- By Dwaipayan, 21 September 2020 | 6 MIN READ
Innovation is all about the changes that companies see on a daily basis in some form, even minuscule changes matters – it’s a metamorphosis that takes place within. Take a close look at Google and Apple and you’ll see how passionately and consistently they innovate whether it’s the products they’re putting out or their own internal culture. This is possible only because they’ve got the level of creativity and an attitude to take risks which sets them apart to continue to transform time and time again.
Take a deep dive and you’ll notice innovative cultures tend to make a commitment to continuous learning. What we see is a truly innovative culture – you might see a culture that is not asleep at the wheel, culture tends to be self-aware, a culture that does not hurt people or not being disrespectful to each other.
Now, when we talk about organizations, in general, you will observe some gaps. Gaps like, you just ask a couple of teams to become innovative without looking at your entire culture.
Dynamics of Learning, Listening, & Risk Taking
The culture of innovation really needs to be watchful of the spirit and actions of the people and whether or not they want to even be innovative.
People who like to preserve systems may be more conservative about things. It’s important to understand if people want to be innovative because even within an innovative culture and organizations, you are still going to need people managing risks. You’re going to need people managing finances and operations in some ways. The core structural standpoint of the organization demands its people to need to be owning the very idea.
So making sure with people to see who’s even interested in being innovative? Who thinks like that? Who wants to be more innovative and productive and take risks head-on? Who has the temperament to align with that?
Innovative cultures can become brilliant cultures, and brilliant cultures are quick to respond to the needs of their people, their systems, and the external environment. Cultures that are innovative, are well responding to their external environment because the external environment (customers) is buying their products and services. When there is an innovative culture with a deep influence within the organizations, the brilliance and responsiveness thrive and blossoms.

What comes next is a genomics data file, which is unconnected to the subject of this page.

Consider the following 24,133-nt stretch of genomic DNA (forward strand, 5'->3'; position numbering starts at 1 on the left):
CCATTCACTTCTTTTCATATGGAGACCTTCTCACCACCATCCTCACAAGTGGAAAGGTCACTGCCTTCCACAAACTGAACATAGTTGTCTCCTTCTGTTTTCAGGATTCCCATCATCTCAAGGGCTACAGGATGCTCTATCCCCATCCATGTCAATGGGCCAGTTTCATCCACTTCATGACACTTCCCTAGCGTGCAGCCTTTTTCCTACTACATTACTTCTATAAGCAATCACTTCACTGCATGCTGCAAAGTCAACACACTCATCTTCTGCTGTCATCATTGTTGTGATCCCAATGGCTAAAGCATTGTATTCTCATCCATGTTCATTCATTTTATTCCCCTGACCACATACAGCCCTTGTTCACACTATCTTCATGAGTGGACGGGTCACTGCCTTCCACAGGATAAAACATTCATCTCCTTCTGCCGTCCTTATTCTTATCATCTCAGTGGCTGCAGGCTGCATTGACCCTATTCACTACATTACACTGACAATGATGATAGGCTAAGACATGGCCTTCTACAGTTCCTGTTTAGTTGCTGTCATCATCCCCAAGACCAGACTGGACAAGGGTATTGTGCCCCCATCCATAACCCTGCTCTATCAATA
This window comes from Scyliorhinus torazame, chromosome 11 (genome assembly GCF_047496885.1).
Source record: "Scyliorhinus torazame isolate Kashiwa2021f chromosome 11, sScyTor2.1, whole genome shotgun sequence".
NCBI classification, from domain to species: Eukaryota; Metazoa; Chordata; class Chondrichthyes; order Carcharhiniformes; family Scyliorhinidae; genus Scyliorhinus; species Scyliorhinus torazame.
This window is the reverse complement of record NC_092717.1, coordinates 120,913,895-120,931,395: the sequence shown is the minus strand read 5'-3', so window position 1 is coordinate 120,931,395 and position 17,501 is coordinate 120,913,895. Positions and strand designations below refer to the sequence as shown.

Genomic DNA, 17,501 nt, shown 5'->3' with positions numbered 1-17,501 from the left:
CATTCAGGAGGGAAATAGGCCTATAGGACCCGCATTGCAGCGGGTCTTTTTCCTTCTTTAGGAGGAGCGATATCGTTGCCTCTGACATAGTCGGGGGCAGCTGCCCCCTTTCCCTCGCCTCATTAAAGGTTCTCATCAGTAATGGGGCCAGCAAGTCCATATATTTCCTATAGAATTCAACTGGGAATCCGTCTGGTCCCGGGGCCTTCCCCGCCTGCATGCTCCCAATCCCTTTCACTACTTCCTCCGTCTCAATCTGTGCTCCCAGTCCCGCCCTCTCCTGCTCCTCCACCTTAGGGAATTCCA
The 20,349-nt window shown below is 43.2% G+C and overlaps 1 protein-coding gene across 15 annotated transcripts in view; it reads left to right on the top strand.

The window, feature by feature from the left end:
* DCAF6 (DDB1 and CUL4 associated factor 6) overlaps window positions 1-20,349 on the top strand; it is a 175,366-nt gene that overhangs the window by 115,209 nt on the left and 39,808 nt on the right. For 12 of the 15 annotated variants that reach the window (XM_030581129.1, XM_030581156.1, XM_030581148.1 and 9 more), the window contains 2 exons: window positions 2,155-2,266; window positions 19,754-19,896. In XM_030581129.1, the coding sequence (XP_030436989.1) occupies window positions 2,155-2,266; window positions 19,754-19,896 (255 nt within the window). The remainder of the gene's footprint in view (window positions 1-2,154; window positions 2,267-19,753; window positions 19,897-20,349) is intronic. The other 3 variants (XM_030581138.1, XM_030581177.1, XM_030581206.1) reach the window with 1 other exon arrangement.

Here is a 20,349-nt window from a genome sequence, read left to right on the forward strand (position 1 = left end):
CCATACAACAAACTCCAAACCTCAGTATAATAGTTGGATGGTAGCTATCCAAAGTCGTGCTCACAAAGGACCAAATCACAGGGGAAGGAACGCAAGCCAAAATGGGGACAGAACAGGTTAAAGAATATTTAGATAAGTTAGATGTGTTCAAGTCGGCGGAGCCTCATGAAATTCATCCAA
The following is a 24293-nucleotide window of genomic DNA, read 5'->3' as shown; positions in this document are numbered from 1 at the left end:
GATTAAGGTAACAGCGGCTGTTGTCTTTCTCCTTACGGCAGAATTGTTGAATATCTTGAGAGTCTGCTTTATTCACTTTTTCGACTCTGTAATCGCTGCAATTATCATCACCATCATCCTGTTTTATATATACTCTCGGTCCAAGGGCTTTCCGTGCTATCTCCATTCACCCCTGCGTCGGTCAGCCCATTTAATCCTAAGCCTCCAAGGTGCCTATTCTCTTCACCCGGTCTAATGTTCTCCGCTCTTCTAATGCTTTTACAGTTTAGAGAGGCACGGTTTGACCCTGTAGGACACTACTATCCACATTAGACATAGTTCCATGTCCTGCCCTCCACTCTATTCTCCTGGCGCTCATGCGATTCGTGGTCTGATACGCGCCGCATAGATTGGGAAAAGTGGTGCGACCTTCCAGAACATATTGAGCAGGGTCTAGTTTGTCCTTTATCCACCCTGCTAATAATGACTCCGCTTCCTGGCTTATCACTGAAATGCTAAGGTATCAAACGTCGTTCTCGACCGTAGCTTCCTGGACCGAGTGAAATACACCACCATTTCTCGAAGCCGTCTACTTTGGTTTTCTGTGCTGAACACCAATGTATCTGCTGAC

Can we really afford to Change Culture?
A remarkably interesting characteristic of corporate culture is when we operate for an organization, we indulge so much in work that we at times forget about the culture we are in. In another way, when people are new to an organization they catch-up with the flow of what is readily accepted – how a few operates and sets a pattern and get lost in how to understand the office vibes.
We accept those people in a company who have been there for a long time in an organization. They are considered to be the encyclopedia of the culture. They are habitually referred as the “go to” people as they know all the unspoken norms and the best strategies and approaches such as, “We only talk to John about specific topics” or “we never bring this up with the COO” or “we only bring certain things to Stella in this way”. Those are the culturally powerful folks around the company.
A good question will be how do we approach these folks? Do they own the trends of the culture? Will they work with change?
Employees who are new to an organization tend to merge into a company’s organizational language and learn what rules to follow. They imitate others how they approach the rules as guides and articulate into the culture without even realizing it. Any change has great resistance and can stir up a whirlwind of emotion for everyone in an organization. The question is how to manage it.
It actually depends, some employees will cringe because they’re not great at change. While some will be excited because they’ve known it for a long time that things needed to change.
For change to take place needs a set of sensible and intentional conversations so everyone at the center of the cultural environment recognizes what needs to be done, why it’s being done, and then how this will set the company to achieve its goals. A look at the neuroscience of culture will help us to understand the fundamental level that culture does matter because it’s impacting how we think.
It’s truly worth about putting a plan in place – A Cultural Brilliance Model, we consciously and intentionally call it a design created. Through the model, we get to the heart of how we are going to put change in place and how we are going to stir a practice of innovative culture.
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